So it questions the premises on which the fact "no greater than God can be conceived" was built upon. Thus it self-contradicts the idea of non-existence of God. So God exists because, to be the perfect being he has to exist. Thus God exists and the idea of non-existence of God is ruled out
Though they share no common properties, substance dualists maintain that the mind and body causally interact and influence one another. One of Descartes’ most established arguments for substance dualism relies on the assertion that conceivability entails possibility. He maintains that if he can clearly and distinctly conceive of one thing as separate from another, then it is possible that the two are distinct; and, since he can conceptually separate the mind from the body, it is possible for the former to exist without the latter. If the mind can exist without the body, then the two cannot be identical substances. I find that the following considerations provide a convincing argument against dualism, as both the empirical and logical conceivability of the mind existing without the body can be called
he cannot just state that ‘’ God doesn’t exist’’. As rationalism demands logic and concept so he can’t even state that ‘’ God is the one moving this whole universe’’. So a rationalist will take the existence of god as logically meaningless and he will take the position of a noncognitivist. The above example does not mean that rationalist cannot have any opinion about anything. An opinion that does not contradict logic observation or evidence does not prevent from forming an indefinite opinion.
The first step was to doubt everything that could be doubted: his senses, his prior knowledge (a priori), and his knowledge of the world (a posteriori). From this, he deduced that the only truth was that he existed, for no doubting can occur without a doubter. Thus arose the idea of mind, “a substance the whole essence or nature of which is to think”. Descartes then derived the existence of God from the idea of perfection; our idea of perfection must come from a perfect being (i.e. God), for imperfect beings such as ourselves cannot possibly conceive by ourselves the idea of perfection; that there is an idea God proves that God does indeed exist for God is the sum of all perfection.
This premise only makes sense because we’ve applied it to our ordinary lives. As Hume argues, the only way to ensure an everyday principle like causality still works in vastly different conditions is to have direct experience of it, which we cannot so the theory is invalid. Secondly, this argument functions on the basis of a priori judgments where philosophers attempt to reveal God through rational syllogism alone. The argument does not provide any validating evidence which weakens the
It argues that the mind is a substance that is independently exists, so that the mental does not have extension in space, and the material cannot think. Descartes is famously defended this type of Dualism and most theologies is compatible with this kind of dualism. This is because it claims that immortal souls occupy an independent "realm" of existence distinct from that of the physical world. Then, there is Property Dualism which claims that mind is a group of independent properties that emerge from the brain; however that it is not a distinct substance. So, when for an example, a matter is organized in the appropriate way like the way that living human bodies organized, the mental properties is emerge there are three main types of this kind of Dualism.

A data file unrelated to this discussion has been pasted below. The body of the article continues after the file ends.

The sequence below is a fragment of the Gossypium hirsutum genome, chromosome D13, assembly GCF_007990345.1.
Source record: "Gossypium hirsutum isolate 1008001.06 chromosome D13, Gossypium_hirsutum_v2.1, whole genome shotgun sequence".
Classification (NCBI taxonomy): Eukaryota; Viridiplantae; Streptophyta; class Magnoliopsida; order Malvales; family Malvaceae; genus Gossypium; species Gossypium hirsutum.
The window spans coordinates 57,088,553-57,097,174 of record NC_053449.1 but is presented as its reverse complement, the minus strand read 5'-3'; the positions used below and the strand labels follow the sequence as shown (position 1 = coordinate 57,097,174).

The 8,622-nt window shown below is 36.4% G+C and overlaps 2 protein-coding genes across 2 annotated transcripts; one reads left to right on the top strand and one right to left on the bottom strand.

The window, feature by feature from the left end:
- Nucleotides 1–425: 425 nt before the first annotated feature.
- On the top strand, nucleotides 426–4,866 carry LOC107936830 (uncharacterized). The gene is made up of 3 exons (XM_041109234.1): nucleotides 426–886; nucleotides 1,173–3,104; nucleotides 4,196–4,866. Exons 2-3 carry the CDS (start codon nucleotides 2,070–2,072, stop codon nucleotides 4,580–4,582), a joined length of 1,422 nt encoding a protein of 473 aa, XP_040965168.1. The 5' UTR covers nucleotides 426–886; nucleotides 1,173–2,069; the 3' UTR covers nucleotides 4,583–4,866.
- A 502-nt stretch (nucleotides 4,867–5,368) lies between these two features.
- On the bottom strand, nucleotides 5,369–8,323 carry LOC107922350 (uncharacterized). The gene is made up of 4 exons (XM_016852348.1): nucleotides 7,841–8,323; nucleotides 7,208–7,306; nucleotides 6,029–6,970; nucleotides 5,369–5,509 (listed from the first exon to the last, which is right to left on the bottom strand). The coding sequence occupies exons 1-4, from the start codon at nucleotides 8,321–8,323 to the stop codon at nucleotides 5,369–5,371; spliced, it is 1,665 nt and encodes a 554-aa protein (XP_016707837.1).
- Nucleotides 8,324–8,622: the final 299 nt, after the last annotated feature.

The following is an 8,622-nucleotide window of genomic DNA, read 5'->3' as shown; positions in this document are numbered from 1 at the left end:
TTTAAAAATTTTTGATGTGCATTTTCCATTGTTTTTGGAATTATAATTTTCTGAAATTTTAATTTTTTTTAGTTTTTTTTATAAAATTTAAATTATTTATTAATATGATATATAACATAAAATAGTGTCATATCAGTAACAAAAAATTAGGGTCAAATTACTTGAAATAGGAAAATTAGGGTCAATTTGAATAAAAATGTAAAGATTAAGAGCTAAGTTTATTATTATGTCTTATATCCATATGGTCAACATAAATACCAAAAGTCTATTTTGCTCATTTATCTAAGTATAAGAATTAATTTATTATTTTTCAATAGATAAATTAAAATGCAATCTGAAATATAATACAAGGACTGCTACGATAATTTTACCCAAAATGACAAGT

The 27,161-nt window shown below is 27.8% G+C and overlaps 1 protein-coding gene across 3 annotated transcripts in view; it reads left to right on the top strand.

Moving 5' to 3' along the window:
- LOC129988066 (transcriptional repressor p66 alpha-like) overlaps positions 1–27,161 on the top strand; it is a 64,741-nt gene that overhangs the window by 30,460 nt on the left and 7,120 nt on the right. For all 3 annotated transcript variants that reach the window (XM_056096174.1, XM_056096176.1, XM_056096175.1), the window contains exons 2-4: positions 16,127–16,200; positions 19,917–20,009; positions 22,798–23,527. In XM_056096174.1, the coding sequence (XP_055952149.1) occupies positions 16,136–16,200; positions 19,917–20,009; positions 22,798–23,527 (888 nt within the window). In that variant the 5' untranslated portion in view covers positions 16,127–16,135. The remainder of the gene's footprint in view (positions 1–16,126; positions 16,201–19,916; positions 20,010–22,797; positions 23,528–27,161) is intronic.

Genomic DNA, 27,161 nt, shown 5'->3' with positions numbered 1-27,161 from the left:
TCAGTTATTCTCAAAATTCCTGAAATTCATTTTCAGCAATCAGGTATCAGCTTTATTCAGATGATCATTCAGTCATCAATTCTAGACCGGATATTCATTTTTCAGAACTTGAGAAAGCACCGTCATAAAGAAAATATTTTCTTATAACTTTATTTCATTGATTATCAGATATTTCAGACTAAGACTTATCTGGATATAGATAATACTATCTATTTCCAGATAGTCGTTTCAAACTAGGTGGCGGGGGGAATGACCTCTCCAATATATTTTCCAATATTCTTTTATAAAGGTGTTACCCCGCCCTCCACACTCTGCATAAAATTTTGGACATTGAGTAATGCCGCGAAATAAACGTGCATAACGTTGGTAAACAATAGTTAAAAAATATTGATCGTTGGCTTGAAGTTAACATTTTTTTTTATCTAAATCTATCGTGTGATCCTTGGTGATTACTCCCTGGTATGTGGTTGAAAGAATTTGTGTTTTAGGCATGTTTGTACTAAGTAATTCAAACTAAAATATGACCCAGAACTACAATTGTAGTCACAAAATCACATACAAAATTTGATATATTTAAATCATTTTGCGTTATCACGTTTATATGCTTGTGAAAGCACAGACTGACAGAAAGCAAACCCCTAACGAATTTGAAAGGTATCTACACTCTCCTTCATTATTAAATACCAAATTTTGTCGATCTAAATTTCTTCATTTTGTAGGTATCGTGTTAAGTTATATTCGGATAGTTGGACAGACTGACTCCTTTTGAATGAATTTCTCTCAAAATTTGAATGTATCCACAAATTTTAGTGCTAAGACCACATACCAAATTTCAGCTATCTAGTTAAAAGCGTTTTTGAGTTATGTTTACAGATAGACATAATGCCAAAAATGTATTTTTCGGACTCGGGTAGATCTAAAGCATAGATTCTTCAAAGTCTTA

I have said it already: a thinking thing.” (Descartes, “Meditations on First Philosophy”, p19). This proof that he is aware of his own consciousness leads to his argument that he cannot doubt that he exists, but that he can doubt that he has a body. He explains his argument by saying, “For since I now know that even bodies are not, properly speaking, perceived by the senses or by the faculty of the imagination, but by the intellect alone, and that they are not perceived through their being touched or seen, but only through their being understood.” (Descartes, “Meditations on First Philosophy, p23) Therefore, since he is fully aware that the mind exists but can doubt the existence of the physical body, both the mind and body must be different substances. With this conclusion, Descartes can continue by distinguishing the differences between
These traits are the reason why most modern scholars describe him as a kind of mediator between myth and philosophy. Xenophanes’ criticism is directed against the epic interpretation of two epistemic topics: the difference between men and gods and the problem of absolute knowledge. His arguments concerning the first topic
Empiricists argue that humans gain knowledge through sensory perceptions; in detail, knowledge is attained through actual and physical interaction with the world. First of all, Locke asserts that there is no innate thing such as reason. He believe that what human possess from birth is only the capacity to reason, and every other knowledge is attained through the sensory experiences on the real world. Locke rebuts Descartes by arguing that there is no common idea accepted throughout the whole world and whole human-being. According to Descartes, there should exist a common and single concept because every human has innate idea at their birth.
His final thoughts on the subject are that he is having difficulty completely letting go of the idea that the body is known better than the mind, but he knows that it cannot be correct because there is no rationale that allows him to know something which is doubtful such as the body, better than the mind which has survived his skepticism. In Descartes’ mind, the self is something that thinks and exists, but he cannot say the same for the body which he claims does not